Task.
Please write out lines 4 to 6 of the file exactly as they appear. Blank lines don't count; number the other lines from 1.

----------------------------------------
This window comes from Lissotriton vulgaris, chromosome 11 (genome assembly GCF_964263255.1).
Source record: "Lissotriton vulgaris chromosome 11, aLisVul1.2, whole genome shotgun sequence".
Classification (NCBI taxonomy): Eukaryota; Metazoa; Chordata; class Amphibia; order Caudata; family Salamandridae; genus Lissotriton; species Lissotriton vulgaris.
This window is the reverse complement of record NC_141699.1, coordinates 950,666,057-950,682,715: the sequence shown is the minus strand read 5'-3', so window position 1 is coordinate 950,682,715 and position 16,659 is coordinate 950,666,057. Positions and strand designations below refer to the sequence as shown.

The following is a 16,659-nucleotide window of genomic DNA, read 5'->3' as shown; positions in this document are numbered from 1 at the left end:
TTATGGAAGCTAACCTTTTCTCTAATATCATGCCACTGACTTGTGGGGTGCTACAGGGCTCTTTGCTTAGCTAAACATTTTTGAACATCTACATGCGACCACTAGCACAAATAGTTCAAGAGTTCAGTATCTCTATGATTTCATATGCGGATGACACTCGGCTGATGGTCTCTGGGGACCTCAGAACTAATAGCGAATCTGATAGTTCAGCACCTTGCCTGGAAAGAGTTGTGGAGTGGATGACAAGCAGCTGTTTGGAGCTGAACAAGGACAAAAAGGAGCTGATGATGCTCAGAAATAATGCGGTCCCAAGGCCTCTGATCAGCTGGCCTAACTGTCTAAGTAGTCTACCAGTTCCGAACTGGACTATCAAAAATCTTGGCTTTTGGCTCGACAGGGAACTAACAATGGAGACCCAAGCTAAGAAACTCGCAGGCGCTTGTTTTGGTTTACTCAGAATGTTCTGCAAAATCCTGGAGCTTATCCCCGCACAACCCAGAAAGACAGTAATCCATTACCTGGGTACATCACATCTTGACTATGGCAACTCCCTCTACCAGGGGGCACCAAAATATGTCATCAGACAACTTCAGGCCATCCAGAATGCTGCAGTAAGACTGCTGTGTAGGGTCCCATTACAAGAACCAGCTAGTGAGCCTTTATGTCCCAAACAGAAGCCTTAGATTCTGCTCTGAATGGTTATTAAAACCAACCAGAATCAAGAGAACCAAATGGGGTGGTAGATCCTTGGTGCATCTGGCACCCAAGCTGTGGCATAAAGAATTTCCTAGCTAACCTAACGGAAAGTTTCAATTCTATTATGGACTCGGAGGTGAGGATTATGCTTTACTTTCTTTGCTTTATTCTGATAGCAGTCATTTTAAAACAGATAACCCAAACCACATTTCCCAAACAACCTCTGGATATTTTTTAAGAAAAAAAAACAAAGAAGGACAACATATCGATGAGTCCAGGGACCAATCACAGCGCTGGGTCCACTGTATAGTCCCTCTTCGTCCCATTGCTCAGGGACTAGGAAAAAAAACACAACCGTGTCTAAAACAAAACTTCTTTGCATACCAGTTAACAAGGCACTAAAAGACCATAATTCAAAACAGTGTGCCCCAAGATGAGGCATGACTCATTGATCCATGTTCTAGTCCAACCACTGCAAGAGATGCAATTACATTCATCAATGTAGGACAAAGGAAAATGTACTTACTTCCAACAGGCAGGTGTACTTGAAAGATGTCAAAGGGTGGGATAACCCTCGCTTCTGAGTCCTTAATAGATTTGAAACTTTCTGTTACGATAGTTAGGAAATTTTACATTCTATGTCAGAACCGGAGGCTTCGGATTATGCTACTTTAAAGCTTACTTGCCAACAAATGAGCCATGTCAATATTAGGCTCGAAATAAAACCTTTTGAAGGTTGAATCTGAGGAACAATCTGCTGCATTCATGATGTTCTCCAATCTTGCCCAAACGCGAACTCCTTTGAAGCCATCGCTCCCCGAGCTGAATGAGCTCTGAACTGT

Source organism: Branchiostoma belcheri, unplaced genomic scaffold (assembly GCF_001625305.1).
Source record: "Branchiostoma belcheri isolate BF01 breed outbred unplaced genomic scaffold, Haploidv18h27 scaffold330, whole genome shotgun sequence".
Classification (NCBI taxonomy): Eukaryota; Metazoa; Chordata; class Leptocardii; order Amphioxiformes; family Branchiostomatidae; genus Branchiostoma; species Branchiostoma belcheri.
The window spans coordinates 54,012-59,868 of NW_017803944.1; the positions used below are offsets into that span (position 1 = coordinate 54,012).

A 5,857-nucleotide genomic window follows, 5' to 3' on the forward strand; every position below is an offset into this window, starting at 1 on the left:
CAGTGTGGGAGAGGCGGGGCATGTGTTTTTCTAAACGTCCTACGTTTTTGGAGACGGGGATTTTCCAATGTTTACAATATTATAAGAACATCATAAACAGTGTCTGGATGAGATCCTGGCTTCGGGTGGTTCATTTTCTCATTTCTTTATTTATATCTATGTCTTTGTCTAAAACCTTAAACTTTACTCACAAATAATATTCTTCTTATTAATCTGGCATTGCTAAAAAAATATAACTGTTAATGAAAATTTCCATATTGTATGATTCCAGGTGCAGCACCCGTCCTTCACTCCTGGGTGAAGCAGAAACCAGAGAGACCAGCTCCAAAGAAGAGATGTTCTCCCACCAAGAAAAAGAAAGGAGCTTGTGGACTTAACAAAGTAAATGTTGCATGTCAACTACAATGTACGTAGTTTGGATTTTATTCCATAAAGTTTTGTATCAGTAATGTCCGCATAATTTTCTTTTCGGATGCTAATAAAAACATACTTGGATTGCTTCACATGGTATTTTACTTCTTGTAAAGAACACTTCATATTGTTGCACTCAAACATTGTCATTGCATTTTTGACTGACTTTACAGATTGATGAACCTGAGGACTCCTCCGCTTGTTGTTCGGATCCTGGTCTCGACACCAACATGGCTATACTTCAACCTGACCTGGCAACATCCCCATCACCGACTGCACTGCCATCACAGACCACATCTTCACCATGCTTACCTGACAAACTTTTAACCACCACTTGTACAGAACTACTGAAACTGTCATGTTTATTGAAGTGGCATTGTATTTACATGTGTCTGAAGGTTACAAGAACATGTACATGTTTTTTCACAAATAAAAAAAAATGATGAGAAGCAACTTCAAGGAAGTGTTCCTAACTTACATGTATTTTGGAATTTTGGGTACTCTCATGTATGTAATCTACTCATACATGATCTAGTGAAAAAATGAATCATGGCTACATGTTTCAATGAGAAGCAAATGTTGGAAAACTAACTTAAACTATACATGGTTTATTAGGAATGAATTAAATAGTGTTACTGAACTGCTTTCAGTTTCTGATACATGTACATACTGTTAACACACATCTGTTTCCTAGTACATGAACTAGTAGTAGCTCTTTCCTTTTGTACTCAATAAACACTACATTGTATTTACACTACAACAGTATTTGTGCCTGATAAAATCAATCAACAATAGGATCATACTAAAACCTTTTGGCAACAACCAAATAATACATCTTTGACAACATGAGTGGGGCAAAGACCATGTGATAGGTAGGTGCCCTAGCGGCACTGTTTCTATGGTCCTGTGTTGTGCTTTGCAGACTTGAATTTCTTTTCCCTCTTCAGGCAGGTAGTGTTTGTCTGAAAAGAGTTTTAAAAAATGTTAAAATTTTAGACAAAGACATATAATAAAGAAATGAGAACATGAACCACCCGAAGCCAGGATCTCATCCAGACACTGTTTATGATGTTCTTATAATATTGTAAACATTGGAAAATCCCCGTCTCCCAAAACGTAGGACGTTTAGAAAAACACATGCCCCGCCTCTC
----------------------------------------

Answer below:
This window is the reverse complement of record NC_141699.1, coordinates 950,666,057-950,682,715: the sequence shown is the minus strand read 5'-3', so window position 1 is coordinate 950,682,715 and position 16,659 is coordinate 950,666,057. Positions and strand designations below refer to the sequence as shown.

The following is a 16,659-nucleotide window of genomic DNA, read 5'->3' as shown; positions in this document are numbered from 1 at the left end:
TTATGGAAGCTAACCTTTTCTCTAATATCATGCCACTGACTTGTGGGGTGCTACAGGGCTCTTTGCTTAGCTAAACATTTTTGAACATCTACATGCGACCACTAGCACAAATAGTTCAAGAGTTCAGTATCTCTATGATTTCATATGCGGATGACACTCGGCTGATGGTCTCTGGGGACCTCAGAACTAATAGCGAATCTGATAGTTCAGCACCTTGCCTGGAAAGAGTTGTGGAGTGGATGACAAGCAGCTGTTTGGAGCTGAACAAGGACAAAAAGGAGCTGATGATGCTCAGAAATAATGCGGTCCCAAGGCCTCTGATCAGCTGGCCTAACTGTCTAAGTAGTCTACCAGTTCCGAACTGGACTATCAAAAATCTTGGCTTTTGGCTCGACAGGGAACTAACAATGGAGACCCAAGCTAAGAAACTCGCAGGCGCTTGTTTTGGTTTACTCAGAATGTTCTGCAAAATCCTGGAGCTTATCCCCGCACAACCCAGAAAGACAGTAATCCATTACCTGGGTACATCACATCTTGACTATGGCAACTCCCTCTACCAGGGGGCACCAAAATATGTCATCAGACAACTTCAGGCCATCCAGAATGCTGCAGTAAGACTGCTGTGTAGGGTCCCATTACAAGAACCAGCTAGTGAGCCTTTATGTCCCAAACAGAAGCCTTAGATTCTGCTCTGAATGGTTATTAAAACCAACCAGAATCAAGAGAACCAAATGGGGTGGTAGATCCTTGGTGCATCTGGCACCCAAGCTGTGGCATAAAGAATTTCCTAGCTAACCTAACGGAAAGTTTCAATTCTATTATGGACTCGGAGGTGAGGATTATGCTTTACTTTCTTTGCTTTATTCTGATAGCAGTCATTTTAAAACAGATAACCCAAACCACATTTCCCAAACAACCTCTGGATATTTTTTAAGAAAAAAAAACAAAGAAGGACAACATATCGATGAGTCCAGGGACCAATCACAGCGCTGGGTCCACTGTATAGTCCCTCTTCGTCCCATTGCTCAGGGACTAGGAAAAAAAACACAACCGTGTCTAAAACAAAACTTCTTTGCATACCAGTTAACAAGGCACTAAAAGACCATAATTCAAAACAGTGTGCCCCAAGATGAGGCATGACTCATTGATCCATGTTCTAGTCCAACCACTGCAAGAGATGCAATTACATTCATCAATGTAGGACAAAGGAAAATGTACTTACTTCCAACAGGCAGGTGTACTTGAAAGATGTCAAAGGGTGGGATAACCCTCGCTTCTGAGTCCTTAATAGATTTGAAACTTTCTGTTACGATAGTTAGGAAATTTTACATTCTATGTCAGAACCGGAGGCTTCGGATTATGCTACTTTAAAGCTTACTTGCCAACAAATGAGCCATGTCAATATTAGGCTCGAAATAAAACCTTTTGAAGGTTGAATCTGAGGAACAATCTGCTGCATTCATGATGTTCTCCAATCTTGCCCAAACGCGAACTCCTTTGAAGCCATCGCTCCCCGAGCTGAATGAGCTCTGAACTGT